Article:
What should I want for those I love?
I want them to be happy, of course, but not at the cost of their soul. If hurting other people makes them happy, then I would prefer those I love be less happy, but better human beings. That is obvious, plain enough that I sometimes forget it needs to be said. I wish for health, prosperity, and good things, but experience shows that this is not enough.
A healthy man can be miserable and a sick man happy. I would rather be a depressed Socrates than a happy pig, though for me I am more likely to become a depressed pig. Put simply: I would wish for those I love to have minds that are awake, virtue in their spirit, hearts that are tender, and desires that can be fulfilled in a good life. I would wish them the physical health to enjoy these good things.
Erotic desire, the higher passions, and the intellect come together in a body to make a human being. When we incarnate the virtues, give goodness skin, then we may not always be happy, but we will better for those around us.
A goal of an education should be to harmonize all those elements: sound mind in a sound body, passions and intellect, desire and moderation. We aim for neither the prude nor the libertine, but the cultivated person who can enjoy fine things, but does not need them. To use language so old fashioned, it is startlingly needed now: good education leaves a man or woman gentled in his or her condition.
Of all the arts, music may best help cultivate this state. I am not speaking of the professional musician here, but the skillful amateur. Playing well or singing well forces the mind, the body, and all the passions to come together. Many of the other fine arts, one thinks of drama, dance, and painting, do this same task. The school that would educate well must cultivate the arts in the life of the graduate.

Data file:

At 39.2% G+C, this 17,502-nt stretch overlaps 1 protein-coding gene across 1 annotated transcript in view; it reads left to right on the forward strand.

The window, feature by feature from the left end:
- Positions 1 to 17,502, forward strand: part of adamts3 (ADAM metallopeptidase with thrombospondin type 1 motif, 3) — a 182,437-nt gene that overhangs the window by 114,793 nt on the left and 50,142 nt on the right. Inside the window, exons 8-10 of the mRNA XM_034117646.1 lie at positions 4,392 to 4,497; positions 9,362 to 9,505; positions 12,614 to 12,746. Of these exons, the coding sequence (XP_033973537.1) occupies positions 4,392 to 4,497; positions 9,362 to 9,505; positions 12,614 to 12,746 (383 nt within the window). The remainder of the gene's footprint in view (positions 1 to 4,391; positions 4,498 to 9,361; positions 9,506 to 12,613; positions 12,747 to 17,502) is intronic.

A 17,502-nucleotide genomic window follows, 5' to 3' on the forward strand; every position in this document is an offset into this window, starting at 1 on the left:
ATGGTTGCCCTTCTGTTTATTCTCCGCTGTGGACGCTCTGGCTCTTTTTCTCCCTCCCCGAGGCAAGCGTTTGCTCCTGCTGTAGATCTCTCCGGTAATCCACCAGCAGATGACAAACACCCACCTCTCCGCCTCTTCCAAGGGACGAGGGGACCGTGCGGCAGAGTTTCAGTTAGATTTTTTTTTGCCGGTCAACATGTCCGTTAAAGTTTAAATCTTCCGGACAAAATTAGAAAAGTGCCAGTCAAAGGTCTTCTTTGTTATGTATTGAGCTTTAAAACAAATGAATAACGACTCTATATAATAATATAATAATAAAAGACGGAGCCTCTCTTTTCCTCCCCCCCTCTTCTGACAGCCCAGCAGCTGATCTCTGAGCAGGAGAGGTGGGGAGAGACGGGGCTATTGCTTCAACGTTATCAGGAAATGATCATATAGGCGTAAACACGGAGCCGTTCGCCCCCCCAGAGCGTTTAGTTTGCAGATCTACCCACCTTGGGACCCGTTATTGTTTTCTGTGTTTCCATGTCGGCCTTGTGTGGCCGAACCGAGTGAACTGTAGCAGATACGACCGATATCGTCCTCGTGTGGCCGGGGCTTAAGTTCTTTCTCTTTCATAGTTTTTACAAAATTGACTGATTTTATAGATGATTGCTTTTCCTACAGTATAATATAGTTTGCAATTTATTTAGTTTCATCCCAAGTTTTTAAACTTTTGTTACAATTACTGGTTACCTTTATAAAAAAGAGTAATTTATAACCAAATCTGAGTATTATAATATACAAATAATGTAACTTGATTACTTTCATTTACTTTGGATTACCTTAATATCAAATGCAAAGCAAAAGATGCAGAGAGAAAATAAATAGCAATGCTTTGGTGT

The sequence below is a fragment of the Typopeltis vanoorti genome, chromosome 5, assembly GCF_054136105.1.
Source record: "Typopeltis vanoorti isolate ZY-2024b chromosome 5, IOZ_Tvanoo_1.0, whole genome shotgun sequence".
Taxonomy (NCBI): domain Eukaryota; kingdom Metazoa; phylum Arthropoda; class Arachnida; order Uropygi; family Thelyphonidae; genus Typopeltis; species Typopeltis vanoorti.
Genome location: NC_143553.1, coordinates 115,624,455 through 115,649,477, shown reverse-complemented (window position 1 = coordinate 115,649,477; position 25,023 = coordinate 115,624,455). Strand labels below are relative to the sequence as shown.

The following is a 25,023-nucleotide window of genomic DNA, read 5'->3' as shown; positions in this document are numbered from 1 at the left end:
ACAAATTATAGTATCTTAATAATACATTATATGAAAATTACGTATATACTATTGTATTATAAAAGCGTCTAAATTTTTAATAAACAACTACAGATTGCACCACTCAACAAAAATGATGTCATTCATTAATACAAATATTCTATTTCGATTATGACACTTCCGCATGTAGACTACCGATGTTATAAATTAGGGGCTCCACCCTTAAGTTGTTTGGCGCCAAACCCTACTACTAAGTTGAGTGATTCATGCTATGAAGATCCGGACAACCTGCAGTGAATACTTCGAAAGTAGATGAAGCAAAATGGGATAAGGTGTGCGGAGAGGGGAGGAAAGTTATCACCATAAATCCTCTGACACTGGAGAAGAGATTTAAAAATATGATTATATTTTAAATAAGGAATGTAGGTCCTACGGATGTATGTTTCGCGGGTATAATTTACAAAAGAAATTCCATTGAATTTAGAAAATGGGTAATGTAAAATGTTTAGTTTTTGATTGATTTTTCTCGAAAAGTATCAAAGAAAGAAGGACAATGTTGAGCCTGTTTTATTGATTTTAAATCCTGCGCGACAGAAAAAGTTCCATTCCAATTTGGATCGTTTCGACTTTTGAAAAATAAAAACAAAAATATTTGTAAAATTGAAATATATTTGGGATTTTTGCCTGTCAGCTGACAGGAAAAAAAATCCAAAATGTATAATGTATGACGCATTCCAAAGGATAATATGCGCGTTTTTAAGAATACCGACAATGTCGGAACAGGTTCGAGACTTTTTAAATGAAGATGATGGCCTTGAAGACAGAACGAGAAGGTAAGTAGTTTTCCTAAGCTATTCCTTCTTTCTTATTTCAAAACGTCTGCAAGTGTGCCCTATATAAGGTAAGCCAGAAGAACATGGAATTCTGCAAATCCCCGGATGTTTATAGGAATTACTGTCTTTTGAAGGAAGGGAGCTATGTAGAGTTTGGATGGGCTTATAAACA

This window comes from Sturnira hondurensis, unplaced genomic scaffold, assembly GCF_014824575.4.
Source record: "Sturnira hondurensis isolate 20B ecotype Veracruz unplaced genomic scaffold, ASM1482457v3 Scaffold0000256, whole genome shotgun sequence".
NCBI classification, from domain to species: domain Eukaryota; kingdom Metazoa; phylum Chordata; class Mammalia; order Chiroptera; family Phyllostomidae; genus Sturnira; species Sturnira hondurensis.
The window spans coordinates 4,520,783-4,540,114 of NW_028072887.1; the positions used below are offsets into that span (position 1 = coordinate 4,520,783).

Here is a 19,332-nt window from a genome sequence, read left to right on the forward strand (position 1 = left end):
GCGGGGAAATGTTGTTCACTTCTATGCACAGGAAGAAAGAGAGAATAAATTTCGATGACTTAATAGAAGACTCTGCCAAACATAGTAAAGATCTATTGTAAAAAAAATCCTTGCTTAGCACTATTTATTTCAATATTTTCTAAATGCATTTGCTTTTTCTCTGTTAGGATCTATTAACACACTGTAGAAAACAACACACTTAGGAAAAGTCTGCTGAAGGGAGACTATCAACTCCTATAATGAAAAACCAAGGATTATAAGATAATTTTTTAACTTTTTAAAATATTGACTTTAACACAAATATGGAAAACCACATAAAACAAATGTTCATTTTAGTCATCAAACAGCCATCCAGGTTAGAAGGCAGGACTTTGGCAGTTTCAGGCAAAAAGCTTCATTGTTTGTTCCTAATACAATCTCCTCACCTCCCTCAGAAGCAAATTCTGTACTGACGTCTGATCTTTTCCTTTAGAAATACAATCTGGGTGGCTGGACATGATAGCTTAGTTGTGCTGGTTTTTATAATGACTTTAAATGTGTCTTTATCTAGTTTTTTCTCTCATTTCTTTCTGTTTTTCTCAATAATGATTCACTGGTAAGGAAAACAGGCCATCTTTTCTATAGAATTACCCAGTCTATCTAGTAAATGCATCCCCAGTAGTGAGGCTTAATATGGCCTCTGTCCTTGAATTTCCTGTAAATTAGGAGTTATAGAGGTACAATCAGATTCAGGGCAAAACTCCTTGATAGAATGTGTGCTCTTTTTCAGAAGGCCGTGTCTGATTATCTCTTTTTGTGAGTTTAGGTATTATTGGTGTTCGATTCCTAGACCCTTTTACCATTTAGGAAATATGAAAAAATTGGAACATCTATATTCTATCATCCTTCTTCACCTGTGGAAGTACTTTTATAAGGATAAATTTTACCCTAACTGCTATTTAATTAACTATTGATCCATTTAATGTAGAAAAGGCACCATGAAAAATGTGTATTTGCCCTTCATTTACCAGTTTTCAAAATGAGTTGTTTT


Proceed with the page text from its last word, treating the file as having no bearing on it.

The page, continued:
And yet what does it profit a man to become a gentleman, but lose his soul? We do not need people who know the right clothes, know not to applaud at the measures in classical music, or mannerly folk: we need good people. There is a higher education than even the harmonization of the soul, because our souls are not as they should be.
Even religion, if by it we mean what we do for God, cannot help us fully, because we are shattered. We need changed hearts, changed bellies, and changed minds.
We must be born again.
It is here that a higher education comes into play for me. I need mentors who can confront me with my sins and point me to the redemptive work of Jesus. I can be filled with a new spirit: a Holy Spirit. My body can be baptized with water and my soul purged by fire. There is a revelation unavailable to unaided human intellect and inaccessible to the most loving that can take me to a higher place.
Most of us would benefit from a Platonic education, but One greater than Plato is here. We need Socratic questions, but a more insightful Rabbi than Socrates is here. We could use a Lombardi to motivate us, but a Mentor greater than Vince Lombardi is here.
A higher education will begin and end in Jesus.
Most schools should look higher than they are, beyond jobs to gentling students. Educators such as I am must not be content with wealthy alum, but strive to make noble citizens and fit parents. Still there is a higher vision for us, a better calling, we must become fit for Paradise where we will rule and reign forever with the King of Kings and Lord of Lords.
A whole soul is impossible without this higher education that can only come by grace through faith in the Word of God: Jesus.